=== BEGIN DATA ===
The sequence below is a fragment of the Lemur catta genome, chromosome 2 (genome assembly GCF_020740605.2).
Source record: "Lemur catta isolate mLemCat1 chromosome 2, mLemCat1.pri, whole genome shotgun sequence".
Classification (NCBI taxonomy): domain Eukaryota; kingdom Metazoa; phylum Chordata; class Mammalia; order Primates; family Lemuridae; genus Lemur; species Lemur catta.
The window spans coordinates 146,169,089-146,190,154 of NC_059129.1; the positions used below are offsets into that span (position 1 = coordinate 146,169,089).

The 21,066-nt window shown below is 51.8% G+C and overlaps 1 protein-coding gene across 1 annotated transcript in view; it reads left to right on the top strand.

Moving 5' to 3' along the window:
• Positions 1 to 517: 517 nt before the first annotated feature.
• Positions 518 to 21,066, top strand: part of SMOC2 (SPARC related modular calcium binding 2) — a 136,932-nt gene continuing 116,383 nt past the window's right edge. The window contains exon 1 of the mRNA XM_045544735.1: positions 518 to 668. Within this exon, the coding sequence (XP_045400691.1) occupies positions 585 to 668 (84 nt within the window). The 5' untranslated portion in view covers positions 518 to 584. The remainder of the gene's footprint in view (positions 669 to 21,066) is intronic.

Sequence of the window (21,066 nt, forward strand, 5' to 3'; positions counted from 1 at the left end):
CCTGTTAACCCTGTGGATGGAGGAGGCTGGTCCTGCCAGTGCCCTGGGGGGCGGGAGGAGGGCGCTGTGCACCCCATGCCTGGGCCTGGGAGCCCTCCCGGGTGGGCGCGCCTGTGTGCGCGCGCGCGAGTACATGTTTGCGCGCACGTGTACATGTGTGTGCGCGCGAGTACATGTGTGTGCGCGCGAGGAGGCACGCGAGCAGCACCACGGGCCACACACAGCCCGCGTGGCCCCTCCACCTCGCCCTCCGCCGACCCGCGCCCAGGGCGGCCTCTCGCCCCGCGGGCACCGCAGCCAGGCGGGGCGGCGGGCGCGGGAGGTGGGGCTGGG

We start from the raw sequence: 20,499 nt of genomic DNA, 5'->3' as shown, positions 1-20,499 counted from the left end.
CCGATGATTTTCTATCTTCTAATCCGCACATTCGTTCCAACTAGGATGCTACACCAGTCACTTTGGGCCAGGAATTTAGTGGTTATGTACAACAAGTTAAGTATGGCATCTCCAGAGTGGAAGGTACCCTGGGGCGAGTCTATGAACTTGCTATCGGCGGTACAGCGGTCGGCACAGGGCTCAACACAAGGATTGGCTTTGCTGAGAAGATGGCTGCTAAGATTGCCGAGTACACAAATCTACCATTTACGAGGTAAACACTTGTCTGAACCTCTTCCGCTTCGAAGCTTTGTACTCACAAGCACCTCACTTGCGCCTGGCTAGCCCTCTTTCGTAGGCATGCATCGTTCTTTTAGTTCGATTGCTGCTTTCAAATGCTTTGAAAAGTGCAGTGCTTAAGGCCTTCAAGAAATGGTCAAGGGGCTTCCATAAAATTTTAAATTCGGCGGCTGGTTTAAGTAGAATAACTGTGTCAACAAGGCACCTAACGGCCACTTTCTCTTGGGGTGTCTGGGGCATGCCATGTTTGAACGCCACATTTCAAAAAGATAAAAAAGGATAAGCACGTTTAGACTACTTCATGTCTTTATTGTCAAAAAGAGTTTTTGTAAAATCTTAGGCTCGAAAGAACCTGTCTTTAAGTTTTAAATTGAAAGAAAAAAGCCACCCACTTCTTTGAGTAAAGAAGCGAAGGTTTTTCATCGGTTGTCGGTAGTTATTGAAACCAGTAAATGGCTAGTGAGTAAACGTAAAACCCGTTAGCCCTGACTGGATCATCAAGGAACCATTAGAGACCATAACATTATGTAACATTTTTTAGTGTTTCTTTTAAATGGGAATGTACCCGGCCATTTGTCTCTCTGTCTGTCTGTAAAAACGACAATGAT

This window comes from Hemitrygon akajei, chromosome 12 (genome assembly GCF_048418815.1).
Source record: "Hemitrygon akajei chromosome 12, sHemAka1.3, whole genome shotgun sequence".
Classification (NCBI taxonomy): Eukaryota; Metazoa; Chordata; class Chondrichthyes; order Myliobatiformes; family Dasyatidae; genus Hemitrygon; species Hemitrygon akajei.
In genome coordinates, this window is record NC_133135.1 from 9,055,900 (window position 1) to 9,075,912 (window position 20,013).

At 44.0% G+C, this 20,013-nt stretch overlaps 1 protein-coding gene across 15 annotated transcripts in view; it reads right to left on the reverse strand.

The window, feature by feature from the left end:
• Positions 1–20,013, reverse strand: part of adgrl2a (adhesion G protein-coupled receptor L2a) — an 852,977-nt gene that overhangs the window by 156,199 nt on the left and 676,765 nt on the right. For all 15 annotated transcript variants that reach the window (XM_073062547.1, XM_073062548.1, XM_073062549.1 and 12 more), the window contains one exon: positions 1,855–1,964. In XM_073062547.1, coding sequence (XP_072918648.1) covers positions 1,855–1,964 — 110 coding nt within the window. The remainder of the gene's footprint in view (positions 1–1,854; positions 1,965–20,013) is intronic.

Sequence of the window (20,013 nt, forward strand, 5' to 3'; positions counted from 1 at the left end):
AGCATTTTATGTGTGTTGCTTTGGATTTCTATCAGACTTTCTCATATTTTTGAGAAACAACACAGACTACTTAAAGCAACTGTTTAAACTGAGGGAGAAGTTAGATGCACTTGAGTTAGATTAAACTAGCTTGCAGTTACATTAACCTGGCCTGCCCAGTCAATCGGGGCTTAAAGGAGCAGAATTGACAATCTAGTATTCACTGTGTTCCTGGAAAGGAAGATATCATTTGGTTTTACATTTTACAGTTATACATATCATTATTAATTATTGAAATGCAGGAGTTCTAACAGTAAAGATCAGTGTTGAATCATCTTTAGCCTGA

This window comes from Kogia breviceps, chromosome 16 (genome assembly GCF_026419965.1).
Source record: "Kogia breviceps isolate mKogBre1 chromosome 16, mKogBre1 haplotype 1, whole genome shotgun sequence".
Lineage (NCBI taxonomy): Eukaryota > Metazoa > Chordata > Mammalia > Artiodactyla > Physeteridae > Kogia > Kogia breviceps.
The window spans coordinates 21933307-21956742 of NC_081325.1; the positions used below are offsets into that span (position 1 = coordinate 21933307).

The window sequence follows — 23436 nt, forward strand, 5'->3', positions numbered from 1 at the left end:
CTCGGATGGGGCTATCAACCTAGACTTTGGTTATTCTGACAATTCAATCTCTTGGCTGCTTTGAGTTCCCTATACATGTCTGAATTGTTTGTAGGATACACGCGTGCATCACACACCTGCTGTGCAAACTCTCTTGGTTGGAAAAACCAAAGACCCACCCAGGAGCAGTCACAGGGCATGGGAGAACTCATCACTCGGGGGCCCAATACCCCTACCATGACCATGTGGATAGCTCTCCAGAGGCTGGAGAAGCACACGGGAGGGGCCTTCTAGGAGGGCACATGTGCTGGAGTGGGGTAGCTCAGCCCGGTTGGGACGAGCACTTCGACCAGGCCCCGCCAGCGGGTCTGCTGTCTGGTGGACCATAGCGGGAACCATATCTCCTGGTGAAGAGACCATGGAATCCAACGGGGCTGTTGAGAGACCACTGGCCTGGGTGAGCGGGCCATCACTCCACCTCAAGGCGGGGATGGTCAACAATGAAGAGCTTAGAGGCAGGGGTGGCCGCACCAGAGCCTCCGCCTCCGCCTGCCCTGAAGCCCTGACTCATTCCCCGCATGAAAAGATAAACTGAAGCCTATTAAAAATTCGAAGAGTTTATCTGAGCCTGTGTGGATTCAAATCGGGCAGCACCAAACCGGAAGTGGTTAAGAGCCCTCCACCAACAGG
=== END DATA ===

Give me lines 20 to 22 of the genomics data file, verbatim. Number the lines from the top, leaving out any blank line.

Sequence of the window (20,013 nt, forward strand, 5' to 3'; positions counted from 1 at the left end):
AGCATTTTATGTGTGTTGCTTTGGATTTCTATCAGACTTTCTCATATTTTTGAGAAACAACACAGACTACTTAAAGCAACTGTTTAAACTGAGGGAGAAGTTAGATGCACTTGAGTTAGATTAAACTAGCTTGCAGTTACATTAACCTGGCCTGCCCAGTCAATCGGGGCTTAAAGGAGCAGAATTGACAATCTAGTATTCACTGTGTTCCTGGAAAGGAAGATATCATTTGGTTTTACATTTTACAGTTATACATATCATTATTAATTATTGAAATGCAGGAGTTCTAACAGTAAAGATCAGTGTTGAATCATCTTTAGCCTGA

This window comes from Kogia breviceps, chromosome 16 (genome assembly GCF_026419965.1).